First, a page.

UN-HABITAT’s experience shows that in most post-crisis situations, the sudden disruption of service provision and the destruction of critical infrastructure represent a major threat for the urban survivors. This is especially the case where critical infrastructure and services were sub-standard in the first place. A key area of work for the agency is ensuring prevention, protection and early recovery of basic service provision and critical infrastructure for water, sanitation, waste management and hygiene systems. This also includes immediate support for health provision, education, and governance systems. To achieve this, we prioritize the involvement of the survivors themselves. UN-HABITAT is a member of the UN Executive Committee on Humanitarian Affairs (ECHA), as well as the Inter Agency Standing Committee (IASC) Working Groups in Geneva.
Haitians grow restless in the Tapis Rouge neighbourhood of Carrefour-Feuilles. Carrefour-Feuilles, a slum that stretches into the high mountains surrounding capital Port-au-Prince, has received little assistance since Haiti's 2010 earthquake.
With a vast global reach, UN-HABITAT runs more than 200 technical cooperation programmes and projects in about 72 countries. The countries include many of the poorest in the world like Afghanistan, Somalia, Haiti, and Nepal, just to cite four examples. Much of the work is aimed at strengthening the urban fabric, helping slum dwellers with better shelter and basic services such as water and sanitation. Most of the programmes are run by UN-HABITAT staff who are nationals of their own countries, proudly trying to improve their cities or to rebuild after disasters.
It is apt here to pay our own colleagues, these unsung heroes, special tribute. They include more than 1,000 employees helping rebuild Afghanistan, hundreds in Iraq, and other places of conflict who daily put their lives on the line to make their world better for their people, thus making our global village a safer place.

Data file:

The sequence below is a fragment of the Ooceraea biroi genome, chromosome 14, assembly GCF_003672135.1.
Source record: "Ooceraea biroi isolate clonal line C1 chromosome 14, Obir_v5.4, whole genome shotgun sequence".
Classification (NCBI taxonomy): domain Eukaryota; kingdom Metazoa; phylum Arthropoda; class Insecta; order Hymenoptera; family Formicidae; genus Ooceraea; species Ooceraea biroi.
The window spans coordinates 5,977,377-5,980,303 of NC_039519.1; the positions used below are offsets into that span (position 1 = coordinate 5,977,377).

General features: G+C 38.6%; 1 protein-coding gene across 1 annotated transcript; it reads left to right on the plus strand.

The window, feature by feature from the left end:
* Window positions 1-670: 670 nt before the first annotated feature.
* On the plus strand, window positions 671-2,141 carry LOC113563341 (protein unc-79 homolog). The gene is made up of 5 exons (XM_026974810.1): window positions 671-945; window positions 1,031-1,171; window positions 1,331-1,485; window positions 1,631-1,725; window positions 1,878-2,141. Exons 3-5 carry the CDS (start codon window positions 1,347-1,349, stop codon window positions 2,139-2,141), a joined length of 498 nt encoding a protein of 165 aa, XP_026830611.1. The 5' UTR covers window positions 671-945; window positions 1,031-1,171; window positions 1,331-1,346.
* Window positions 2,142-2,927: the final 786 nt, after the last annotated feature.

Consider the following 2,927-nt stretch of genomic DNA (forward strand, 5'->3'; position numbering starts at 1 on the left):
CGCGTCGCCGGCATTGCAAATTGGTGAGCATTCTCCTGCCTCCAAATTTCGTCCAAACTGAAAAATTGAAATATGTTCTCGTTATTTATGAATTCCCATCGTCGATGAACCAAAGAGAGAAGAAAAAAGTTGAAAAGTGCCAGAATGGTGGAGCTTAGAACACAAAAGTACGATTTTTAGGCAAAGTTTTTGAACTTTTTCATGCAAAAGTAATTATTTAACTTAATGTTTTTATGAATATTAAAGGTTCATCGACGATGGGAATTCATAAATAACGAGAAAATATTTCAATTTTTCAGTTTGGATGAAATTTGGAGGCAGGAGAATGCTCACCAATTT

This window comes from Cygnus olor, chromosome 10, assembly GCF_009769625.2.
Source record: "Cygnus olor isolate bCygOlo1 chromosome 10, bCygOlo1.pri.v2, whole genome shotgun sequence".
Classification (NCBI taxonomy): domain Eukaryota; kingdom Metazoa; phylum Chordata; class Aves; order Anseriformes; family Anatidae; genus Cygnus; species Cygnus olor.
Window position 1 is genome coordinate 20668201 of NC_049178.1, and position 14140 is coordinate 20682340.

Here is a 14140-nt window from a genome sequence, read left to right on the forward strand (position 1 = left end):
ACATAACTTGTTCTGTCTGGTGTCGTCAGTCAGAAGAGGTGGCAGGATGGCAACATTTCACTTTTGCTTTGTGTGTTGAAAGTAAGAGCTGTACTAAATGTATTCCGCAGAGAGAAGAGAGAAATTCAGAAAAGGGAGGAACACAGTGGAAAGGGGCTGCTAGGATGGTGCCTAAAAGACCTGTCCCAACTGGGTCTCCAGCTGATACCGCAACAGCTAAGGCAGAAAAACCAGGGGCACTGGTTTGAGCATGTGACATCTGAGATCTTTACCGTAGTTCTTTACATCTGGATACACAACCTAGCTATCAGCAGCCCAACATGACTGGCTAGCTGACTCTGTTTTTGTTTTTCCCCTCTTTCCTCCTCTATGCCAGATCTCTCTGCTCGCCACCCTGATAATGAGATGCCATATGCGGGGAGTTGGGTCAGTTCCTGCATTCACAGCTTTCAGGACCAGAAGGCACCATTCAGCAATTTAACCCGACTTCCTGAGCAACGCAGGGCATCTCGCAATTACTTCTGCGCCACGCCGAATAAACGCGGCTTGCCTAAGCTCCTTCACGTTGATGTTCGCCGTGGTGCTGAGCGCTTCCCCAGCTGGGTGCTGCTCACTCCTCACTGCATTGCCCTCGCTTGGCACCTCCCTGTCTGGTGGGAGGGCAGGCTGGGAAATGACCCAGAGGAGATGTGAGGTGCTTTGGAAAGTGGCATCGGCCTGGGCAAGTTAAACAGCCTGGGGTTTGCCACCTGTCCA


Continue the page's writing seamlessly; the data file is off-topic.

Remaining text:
UN-HABITAT’s operational work around the world is coordinated from four regional offices. These are based in Fukuoka, Japan, covering the Asia-Pacific, Warsaw covering Eastern Europe and the former Soviet states, Nairobi for Africa and the Arab world, and Rio de Janeiro, Brazil, for Latin America and the Caribbean.
The agency is working or has worked in Afghanistan, Angola, Bangladesh, Burundi, the Caribbean, Central Asia, China, Guatemala, Haiti, India, Indonesia, Iran, Iraq, Kenya, Kosovo, Malawi, Mozambique, Nepal, Pakistan, Rwanda, Serbia and Montenegro, Sierra Leone, Somalia, Sri Lanka, Sudan, Timor Leste and Vietnam. It has an estimated 130 international staff working with more than 2,300 national staff in crisis situations around the world. Helping governments, communities and local authorities recover from conflict or disasters, UN-HABITAT is working in dozens of countries around the world. In concert with other UN humanitarian bodies, UN-HABITAT’s new Strategic Policy on Human Settlements and Crisis enables it to provide expert services as part of a carefully coordinated humanitarian response.